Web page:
Geocaching started in 2000 as an outdoor leisure activity, similar to a scavenger hunt. The game basically involves participants in hiding and finding containers, called geocaches or caches based on locations marked by GPS coordinates all over the world. Since these geocaches are often hidden off-trail in natural surroundings, protected areas are more and more affected.
A scavenger hunt that became a movement
Geocaching provides an alternative form of tourism. Geocachers coming from various places around the world visit different locations for the main reason to find hidden treasures (geocaches), while also learning interesting new information about the region. In cache listings, cachers often find information about the location including flora and fauna, geology, architecture, and many more. After finding the geocache, the player does not take it but logs his visit into a paper logbook in the cache itself as well as into an online logdatabase. Various cache types, and degrees of difficulty in finding together with other attributes give the geocacher the opportunity to visit locations according to their personal interest.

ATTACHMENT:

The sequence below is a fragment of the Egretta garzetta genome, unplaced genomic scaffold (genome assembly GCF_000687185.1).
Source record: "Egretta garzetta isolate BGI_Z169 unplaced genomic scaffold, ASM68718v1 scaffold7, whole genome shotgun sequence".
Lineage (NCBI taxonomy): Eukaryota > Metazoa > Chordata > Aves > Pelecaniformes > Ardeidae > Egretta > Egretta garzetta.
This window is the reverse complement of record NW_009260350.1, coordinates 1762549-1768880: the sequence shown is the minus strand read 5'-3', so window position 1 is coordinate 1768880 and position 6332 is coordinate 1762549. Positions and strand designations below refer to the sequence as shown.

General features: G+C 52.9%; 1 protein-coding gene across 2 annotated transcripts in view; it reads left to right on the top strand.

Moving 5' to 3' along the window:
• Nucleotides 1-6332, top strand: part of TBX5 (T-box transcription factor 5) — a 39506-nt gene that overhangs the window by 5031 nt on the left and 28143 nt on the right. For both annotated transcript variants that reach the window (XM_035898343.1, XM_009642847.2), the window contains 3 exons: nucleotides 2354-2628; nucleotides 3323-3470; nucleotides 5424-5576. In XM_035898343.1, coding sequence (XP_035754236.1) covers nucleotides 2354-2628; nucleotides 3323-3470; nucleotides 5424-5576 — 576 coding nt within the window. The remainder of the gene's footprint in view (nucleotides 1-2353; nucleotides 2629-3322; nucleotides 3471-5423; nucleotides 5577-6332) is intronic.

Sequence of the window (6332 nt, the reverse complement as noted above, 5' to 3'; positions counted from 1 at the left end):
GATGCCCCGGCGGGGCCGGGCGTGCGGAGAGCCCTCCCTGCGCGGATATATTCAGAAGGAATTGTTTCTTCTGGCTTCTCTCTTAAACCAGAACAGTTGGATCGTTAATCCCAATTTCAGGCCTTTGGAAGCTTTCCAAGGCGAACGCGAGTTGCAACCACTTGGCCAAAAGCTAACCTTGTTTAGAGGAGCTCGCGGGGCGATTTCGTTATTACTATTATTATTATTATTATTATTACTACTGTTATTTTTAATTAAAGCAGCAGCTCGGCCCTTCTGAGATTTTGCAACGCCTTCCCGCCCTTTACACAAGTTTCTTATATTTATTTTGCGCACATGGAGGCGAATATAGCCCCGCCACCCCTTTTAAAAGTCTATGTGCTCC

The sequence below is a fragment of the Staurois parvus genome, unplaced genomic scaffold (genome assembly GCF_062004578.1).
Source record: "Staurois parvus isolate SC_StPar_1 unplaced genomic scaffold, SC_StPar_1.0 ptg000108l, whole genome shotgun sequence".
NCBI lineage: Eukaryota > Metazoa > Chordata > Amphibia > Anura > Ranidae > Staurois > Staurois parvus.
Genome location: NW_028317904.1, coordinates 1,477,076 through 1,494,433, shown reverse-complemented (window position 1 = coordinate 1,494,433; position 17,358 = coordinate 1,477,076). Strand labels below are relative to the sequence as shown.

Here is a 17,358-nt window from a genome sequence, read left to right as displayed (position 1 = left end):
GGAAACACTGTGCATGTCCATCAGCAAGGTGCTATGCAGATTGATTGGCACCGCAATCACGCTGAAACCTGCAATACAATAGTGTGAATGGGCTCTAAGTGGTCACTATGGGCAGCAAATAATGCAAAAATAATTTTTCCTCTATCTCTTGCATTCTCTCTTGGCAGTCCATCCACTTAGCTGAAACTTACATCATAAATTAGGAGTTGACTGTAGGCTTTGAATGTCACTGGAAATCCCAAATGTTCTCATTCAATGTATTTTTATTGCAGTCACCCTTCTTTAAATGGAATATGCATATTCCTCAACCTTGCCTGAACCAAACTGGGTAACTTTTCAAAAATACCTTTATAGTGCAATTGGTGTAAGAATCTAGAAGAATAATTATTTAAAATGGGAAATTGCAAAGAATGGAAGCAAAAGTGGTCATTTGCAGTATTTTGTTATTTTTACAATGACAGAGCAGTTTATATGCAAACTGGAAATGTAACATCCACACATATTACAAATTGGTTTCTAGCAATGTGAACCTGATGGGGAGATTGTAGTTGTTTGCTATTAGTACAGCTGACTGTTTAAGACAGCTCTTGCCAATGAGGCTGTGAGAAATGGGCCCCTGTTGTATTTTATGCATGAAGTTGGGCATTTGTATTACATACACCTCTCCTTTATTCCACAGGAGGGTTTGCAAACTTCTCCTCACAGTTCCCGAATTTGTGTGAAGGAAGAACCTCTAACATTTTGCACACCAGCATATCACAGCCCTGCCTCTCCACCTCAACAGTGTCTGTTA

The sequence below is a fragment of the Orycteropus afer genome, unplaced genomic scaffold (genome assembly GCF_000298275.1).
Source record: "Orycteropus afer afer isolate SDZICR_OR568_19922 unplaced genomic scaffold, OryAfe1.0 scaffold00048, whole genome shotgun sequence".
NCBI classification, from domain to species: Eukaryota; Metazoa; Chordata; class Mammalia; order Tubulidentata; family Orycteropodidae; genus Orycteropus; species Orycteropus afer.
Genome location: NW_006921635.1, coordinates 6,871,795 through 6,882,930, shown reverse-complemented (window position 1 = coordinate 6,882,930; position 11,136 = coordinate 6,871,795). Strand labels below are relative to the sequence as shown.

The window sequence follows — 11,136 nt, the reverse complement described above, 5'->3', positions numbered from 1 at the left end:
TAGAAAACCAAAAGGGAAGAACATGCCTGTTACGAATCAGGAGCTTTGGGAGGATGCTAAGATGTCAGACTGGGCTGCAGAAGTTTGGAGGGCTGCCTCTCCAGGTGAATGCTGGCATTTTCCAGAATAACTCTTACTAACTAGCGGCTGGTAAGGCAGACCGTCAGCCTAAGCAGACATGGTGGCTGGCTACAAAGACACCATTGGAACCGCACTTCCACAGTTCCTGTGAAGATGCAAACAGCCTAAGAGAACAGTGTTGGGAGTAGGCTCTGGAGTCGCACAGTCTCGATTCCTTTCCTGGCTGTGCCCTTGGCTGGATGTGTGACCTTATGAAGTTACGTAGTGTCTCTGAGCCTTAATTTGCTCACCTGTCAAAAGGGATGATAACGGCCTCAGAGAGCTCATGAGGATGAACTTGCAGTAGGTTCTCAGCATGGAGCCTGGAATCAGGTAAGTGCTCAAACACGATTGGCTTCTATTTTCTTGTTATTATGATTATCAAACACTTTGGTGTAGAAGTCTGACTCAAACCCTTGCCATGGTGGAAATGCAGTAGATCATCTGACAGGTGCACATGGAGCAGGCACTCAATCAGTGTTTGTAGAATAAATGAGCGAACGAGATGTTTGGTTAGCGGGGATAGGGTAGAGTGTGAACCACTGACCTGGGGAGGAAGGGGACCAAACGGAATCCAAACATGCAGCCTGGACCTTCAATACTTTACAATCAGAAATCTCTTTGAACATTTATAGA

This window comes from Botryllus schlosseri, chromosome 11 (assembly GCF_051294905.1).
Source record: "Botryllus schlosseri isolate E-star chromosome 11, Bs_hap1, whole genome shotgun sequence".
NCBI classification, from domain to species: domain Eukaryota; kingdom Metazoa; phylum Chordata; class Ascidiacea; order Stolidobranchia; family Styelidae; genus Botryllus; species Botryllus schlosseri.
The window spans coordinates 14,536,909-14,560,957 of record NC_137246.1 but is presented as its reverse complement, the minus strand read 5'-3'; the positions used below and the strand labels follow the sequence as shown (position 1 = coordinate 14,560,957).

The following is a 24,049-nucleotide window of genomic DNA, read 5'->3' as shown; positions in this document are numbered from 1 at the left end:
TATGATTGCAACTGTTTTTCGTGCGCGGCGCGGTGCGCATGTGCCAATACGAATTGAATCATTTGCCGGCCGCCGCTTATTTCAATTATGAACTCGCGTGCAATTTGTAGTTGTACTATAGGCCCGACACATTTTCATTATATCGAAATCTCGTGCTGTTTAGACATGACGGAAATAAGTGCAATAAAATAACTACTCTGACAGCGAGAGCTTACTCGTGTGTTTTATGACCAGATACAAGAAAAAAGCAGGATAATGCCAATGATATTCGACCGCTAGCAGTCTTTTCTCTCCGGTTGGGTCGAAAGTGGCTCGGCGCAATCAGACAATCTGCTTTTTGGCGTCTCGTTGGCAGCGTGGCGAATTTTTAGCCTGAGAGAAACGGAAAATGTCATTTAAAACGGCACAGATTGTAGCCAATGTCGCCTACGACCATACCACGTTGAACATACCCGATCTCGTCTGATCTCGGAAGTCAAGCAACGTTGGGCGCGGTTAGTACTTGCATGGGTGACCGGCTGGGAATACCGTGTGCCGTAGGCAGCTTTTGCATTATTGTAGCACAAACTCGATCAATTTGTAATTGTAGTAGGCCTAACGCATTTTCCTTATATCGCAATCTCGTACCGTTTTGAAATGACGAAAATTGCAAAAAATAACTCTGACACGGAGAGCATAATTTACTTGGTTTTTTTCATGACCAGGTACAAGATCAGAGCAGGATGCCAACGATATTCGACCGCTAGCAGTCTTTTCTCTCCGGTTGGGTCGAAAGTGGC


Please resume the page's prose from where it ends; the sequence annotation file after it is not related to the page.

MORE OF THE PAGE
Establishing geocaching in protected areas
Protected areas are becoming increasingly popular for placing geocaches. This however causes an environmental impact and disturbance to the area. The caches must be placed responsibly with regard to the environment, without causing harm to nature and other users of the area. In Austria, geocaching is present in all six national parks. Some parks have a higher risk of being negatively affected by geocaching than others. An increasing number of caches is likely to lead to greater environmental impact and disturbance.
The Nature Conservation Agency of the Czech Republic has set specific rules and recommendations for geocaching enthusiasts entering protected areas. These regulations are based on general visitor rules (found on the individual websites of the national parks). Basic rules to follow are:
- Respect trail markings
- Caches may not be placed in such a manner that searching for the cache is particularly dangerous
- Geocaches should not be buried in the ground and their placement must not damage the surrounding environment
- Landowners or managers can report unwanted caches in order to have them temporarily disabled or permanently archived
- The cache contents must be appropriate for outdoor life. Food and scented items which might attract animals are forbidden
- Respect structures under enhanced protection (e.g. monument trees) and their protective zones – when placing caches, think about the impact of the hundreds of others who will come to look for it
- Whenever a cache is placed in a protected area, the management must be notified
- In general, prior to placing a geocache, always check the legal regulations of a particular protected area
Through establishing and respecting general guidelines, geocaching provides a good opportunity to promote the natural values of national parks.
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